The research interests of the members of the Department of Political and Social Sciences (SPS) span across comparative politics, international relations, sociology, and social and political theory. 
We focus on contemporary phenomena, at the national, sub-national and transnational level, mainly but not exclusively in Europe.

We support an eclectic approach to research projects and doctoral theses, often cutting across traditional academic boundaries. A variety of method courses and workshops on data gathering and analysis are available in the first two years—survey, experimental and ethnographic; quantitative and qualitative—while field-work and data collection normally take place in the second and third year.

 

New appointment


Checkel_SPS_150x125Jeffrey T. Checkel will join the Department of Political and Social Sciences in January 2020, as Chair in International Politics, moving from Simon Fraser University in Vancouver. After a first degree from Cornell University in applied physics, Checkel received a Ph.D. in political science from the Massachusetts Institute of Technology (1991). Among the honors he has received is the Humboldt Research Award of the Alexander von Humboldt Foundation (2015). In 2014, he was named a Global Fellow at the Peace Research Institute Oslo, in recognition of his contributions to research on peace and conflict.

See full CV.

Checkel's research interests include international relations theory (domestic-international linkages, international institutions, constructivism, governance), conflict studies (civil war), European integration (Europeanization, identity) and qualitative methods (process tracing, bridging positivist-interpretive techniques). At SPS, he plans to offer seminars on international-relations theory, civil wars, the liberal order and identity politics, international institutions and qualitative methods.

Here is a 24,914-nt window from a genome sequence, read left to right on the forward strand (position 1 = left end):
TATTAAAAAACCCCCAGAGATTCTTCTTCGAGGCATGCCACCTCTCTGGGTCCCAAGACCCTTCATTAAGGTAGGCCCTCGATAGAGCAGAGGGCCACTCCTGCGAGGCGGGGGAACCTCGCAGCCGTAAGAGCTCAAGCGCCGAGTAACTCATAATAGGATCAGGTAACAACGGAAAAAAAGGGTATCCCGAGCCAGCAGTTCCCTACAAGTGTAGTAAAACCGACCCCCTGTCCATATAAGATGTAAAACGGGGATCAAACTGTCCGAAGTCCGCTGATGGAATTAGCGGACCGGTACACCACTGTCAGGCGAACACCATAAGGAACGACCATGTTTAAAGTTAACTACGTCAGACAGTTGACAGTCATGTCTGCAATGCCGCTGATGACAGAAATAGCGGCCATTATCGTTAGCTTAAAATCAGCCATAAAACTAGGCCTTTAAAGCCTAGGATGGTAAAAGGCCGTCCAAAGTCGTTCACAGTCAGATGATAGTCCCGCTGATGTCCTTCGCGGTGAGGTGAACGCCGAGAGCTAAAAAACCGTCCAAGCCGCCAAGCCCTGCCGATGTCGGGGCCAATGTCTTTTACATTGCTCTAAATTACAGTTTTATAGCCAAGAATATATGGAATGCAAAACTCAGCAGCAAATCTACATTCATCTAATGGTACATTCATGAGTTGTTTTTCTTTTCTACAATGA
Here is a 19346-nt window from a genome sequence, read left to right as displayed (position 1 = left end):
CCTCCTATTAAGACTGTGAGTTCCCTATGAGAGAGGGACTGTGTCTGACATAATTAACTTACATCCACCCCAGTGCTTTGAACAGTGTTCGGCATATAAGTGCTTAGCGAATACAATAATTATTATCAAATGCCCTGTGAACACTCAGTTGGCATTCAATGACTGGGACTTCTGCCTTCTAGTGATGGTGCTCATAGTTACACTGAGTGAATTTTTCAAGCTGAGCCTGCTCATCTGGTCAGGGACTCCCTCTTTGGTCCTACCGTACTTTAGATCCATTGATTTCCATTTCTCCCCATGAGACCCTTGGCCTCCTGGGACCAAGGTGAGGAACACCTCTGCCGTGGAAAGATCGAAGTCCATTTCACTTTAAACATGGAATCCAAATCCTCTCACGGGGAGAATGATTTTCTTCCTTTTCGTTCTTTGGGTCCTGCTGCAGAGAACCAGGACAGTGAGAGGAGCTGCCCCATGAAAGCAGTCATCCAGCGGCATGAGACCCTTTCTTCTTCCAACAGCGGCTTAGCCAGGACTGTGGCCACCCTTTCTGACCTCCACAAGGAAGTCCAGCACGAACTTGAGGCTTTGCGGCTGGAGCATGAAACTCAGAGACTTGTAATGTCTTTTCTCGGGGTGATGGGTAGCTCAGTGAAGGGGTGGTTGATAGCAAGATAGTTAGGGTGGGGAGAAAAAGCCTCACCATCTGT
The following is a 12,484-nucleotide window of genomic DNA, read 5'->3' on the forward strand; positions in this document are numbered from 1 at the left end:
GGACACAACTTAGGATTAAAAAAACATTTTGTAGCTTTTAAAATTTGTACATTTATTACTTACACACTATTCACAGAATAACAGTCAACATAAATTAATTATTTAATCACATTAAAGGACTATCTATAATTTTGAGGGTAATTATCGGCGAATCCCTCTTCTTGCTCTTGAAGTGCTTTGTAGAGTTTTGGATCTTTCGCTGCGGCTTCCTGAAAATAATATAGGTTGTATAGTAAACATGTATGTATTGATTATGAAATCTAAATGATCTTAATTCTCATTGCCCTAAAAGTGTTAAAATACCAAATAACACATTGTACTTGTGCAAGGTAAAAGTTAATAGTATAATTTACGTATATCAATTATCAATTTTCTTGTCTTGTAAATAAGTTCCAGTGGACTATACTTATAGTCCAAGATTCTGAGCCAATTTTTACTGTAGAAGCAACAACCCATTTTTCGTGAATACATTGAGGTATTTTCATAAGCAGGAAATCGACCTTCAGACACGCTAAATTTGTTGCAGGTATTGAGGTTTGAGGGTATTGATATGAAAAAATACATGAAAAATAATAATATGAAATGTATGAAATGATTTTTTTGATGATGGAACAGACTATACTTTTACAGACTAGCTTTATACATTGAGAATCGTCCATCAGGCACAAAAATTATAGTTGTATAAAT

Latest News
The Age of Uncertainty: Gender, Employment, and Economic Insecurity among Youths in the U. S. and China

The Age of Uncertainty: Gender, Employment, and Economic Insecurity among Youths in the U. S. and China

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Presentation by Feng Wang (University of California, Irvine, and Fudan University, Shanghai, China) within the Inequality Working Group on 27 November 2019
Rattle and vote: Two natural experiments testing mechanisms underlying the contact hypothesis and its effect on group conflict and far-right voting

Rattle and vote: Two natural experiments testing mechanisms underlying the contact hypothesis and its effect on group conflict and far-right voting

Description
Presentation by Annabelle Wittels (MWP) on 28 November 2019 in the framework of the Natural and Field Experiments Working Group
Family Norms and the Gender Turnout Gap

Family Norms and the Gender Turnout Gap

Description
Presentation by Dr Jérôme Schäfer (LMU Munich) on 21 November 2019 in the framework of the Natural and Field Experiments Working Group
Interdisciplinary Experimental Working Group

Interdisciplinary Experimental Working Group

Description
Presentations by Heike Solga and Daniele Nosenzo on 20 November 2019

Page last updated on 18 November 2019